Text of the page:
Volkswagen AG will pay up to $14.7 billion to settle cheating on diesel emissions tests and deceiving customers. The two settlements, one with the United States and the State of California, and one with the U.S. Federal Trade Commission require Volkswagen to offer consumers a buyback or lease termination for 500,000 2009-2015 2-liter diesel vehicles in the U.S.
The plea bargain requires Volkswagen to spend up to $10.03 billion to compensate consumers under the program. In addition, the VW will spend $4.7 billion to mitigate the pollution from these cars and invest in green vehicle technology.
The affected vehicles include 2009 through 2015 Volkswagen TDI diesel Jetta, Passat, Golf and Beetle models, as well as the TDI Audi A3. VWCourtSettlement.com or AudiCourtSettlement.com.
Volkswagen may also propose an emissions modification plan to EPA and CARB, and if approved, may also offer owners and lessees the option of having their vehicles modified to substantially reduce emissions in lieu of a buyback. This seems unlikely at the moment.
Under the U.S./California settlement, Volkswagen must achieve an overall recall rate of at least 85% of affected 2-liter vehicles under these programs or pay additional sums into a “mitigation trust fund.” The FTC order requires Volkswagen to compensate consumers who elect either of these options.
The settlements partially resolve allegations by the Environmental Protection Agency (EPA), as well as the California Attorney General’s Office and the California Air Resources Board (CARB). Under the Clean Air Act, California Health and Safety Code, and California’s Unfair Competition Laws the use of “defeat devices” to cheat on emissions tests is illegal.
The settlements also resolve claims by the FTC that Volkswagen violated the FTC Act through the deceptive and unfair advertising and sale of its “clean diesel” vehicles. The settlements do not resolve pending claims for civil penalties or any potential criminal penalties.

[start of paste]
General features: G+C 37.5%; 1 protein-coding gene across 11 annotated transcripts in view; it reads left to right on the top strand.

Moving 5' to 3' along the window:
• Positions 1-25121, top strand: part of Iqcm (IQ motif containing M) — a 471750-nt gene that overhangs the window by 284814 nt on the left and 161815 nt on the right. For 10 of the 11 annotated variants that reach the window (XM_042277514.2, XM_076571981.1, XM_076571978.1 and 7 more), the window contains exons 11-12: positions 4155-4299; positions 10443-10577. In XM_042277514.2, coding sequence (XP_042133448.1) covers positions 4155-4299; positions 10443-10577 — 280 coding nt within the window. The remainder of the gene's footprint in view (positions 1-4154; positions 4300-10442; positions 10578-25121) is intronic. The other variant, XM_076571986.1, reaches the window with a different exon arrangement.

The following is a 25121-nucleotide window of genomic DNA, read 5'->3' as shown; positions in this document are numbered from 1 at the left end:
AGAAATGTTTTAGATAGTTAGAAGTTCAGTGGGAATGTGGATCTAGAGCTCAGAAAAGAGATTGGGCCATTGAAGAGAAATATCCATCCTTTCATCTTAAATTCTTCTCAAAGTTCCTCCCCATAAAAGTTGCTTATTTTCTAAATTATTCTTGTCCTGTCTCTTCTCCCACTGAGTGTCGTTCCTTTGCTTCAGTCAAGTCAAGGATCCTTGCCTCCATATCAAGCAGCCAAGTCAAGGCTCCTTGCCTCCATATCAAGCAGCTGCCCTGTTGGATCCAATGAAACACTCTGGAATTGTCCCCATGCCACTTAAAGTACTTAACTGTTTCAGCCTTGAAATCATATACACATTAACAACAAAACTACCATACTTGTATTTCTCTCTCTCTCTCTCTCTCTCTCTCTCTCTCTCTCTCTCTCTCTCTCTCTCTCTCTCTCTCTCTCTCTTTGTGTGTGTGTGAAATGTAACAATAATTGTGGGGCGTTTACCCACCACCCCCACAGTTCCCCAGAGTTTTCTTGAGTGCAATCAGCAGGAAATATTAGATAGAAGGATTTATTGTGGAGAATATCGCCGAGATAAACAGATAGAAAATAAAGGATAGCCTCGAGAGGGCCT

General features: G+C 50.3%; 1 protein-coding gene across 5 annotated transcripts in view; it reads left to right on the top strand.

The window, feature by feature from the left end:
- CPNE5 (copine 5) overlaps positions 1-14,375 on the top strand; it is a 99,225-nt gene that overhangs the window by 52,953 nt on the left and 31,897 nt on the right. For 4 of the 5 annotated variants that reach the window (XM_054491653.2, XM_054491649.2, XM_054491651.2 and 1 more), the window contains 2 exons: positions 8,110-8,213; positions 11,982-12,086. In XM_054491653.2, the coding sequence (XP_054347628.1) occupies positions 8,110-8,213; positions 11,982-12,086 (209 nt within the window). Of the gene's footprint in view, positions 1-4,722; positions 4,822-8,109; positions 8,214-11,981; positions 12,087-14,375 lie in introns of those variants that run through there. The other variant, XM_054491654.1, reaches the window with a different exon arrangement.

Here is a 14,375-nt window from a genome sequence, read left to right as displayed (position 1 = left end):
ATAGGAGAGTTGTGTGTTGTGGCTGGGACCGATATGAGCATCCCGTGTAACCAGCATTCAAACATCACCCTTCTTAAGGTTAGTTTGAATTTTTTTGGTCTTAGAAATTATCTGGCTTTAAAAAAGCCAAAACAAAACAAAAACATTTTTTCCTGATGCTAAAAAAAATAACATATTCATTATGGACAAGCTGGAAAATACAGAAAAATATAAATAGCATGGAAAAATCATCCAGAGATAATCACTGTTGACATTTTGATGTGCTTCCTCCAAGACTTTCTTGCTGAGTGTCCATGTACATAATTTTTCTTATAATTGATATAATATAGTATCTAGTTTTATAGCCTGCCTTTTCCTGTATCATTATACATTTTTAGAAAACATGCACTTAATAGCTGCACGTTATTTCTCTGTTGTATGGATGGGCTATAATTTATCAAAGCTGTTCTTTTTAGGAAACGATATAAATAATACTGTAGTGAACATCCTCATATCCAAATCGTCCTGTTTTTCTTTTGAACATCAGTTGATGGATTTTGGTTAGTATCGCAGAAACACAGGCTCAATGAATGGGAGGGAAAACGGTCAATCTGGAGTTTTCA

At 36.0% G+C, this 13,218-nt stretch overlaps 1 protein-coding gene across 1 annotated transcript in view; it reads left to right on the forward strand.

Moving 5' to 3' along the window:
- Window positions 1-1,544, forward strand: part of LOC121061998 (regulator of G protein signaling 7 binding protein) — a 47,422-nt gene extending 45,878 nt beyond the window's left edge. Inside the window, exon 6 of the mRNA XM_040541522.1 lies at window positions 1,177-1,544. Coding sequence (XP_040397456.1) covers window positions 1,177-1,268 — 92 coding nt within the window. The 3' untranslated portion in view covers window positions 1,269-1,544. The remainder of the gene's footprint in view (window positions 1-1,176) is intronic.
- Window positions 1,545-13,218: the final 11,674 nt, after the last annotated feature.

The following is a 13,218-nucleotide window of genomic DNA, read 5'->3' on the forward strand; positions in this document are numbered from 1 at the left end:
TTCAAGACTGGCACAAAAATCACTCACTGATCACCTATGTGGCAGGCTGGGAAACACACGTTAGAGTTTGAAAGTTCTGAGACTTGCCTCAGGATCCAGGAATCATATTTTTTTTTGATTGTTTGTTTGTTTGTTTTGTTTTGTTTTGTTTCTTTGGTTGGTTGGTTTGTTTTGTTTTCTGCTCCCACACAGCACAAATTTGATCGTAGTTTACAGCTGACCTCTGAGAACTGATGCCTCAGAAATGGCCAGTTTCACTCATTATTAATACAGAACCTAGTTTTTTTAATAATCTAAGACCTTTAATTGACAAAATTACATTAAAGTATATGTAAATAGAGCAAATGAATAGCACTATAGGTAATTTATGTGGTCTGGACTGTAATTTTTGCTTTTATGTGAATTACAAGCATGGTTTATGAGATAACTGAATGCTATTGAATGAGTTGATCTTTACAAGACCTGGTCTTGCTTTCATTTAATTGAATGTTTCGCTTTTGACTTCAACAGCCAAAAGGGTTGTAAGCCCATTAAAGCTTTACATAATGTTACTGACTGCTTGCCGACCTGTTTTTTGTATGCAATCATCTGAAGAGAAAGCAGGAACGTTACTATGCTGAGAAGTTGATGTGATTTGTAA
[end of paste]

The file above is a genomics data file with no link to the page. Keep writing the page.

“By duping the regulators, Volkswagen turned nearly half a million American drivers into unwitting accomplices in an unprecedented assault on our environment,” said Deputy Attorney General Sally Q. Yates. “This partial settlement marks a significant first step towards holding Volkswagen accountable for what was a breach of its legal duties and a breach of the public’s trust. And while this announcement is an important step forward, let me be clear, it is by no means the last. We will continue to follow the facts wherever they go.”
According to the civil complaint against Volkswagen filed by the Justice Department on behalf of EPA on 4 January 4 2016, Volkswagen allegedly equipped its 2-liter diesel vehicles with illegal software that detects when the car is being tested for compliance with EPA or California emissions standards. The software only turns on full emissions controls during the testing process. During normal driving conditions, the software renders certain emission control systems inoperative, greatly increasing emissions.
This “defeat device” results in cars that meet emissions standards in the laboratory, but emit harmful NOx at levels up to 40 times EPA-compliant levels during normal on-road driving conditions. The Clean Air Act requires manufacturers to certify to EPA that vehicles will meet federal emission standards. Vehicles with defeat devices cannot be certified.
The FTC sued Volkswagen in March, charging that the company deceived consumers with the advertising campaign it used to promote its supposedly “clean diesel” VWs and Audis, which falsely claimed that the cars were low-emission, environmentally friendly, met emissions standards and would maintain a high resale value.
• 2010-2013, 2015 Audi A3 TDI
• 2013-2015 Volkswagen Beetle TDI
• 2013-2015 Volkswagen Beetle Convertible TDI
• 2010-2015 Volkswagen Golf TDI (2- and 4-door)
• 2015 Volkswagen Golf SportWagen TDI
• 2009-2015 Volkswagen Jetta TDI
• 2009-2014 Volkswagen Jetta SportWagen TDI
• 2012-2015 Volkswagen Passat TDI
Volkswagen also announced today that it has agreed with the attorneys general of 44 U.S. states, the District of Columbia and Puerto Rico to resolve existing and potential state consumer protection claims related to the diesel matter for a total settlement amount of approximately $603 million.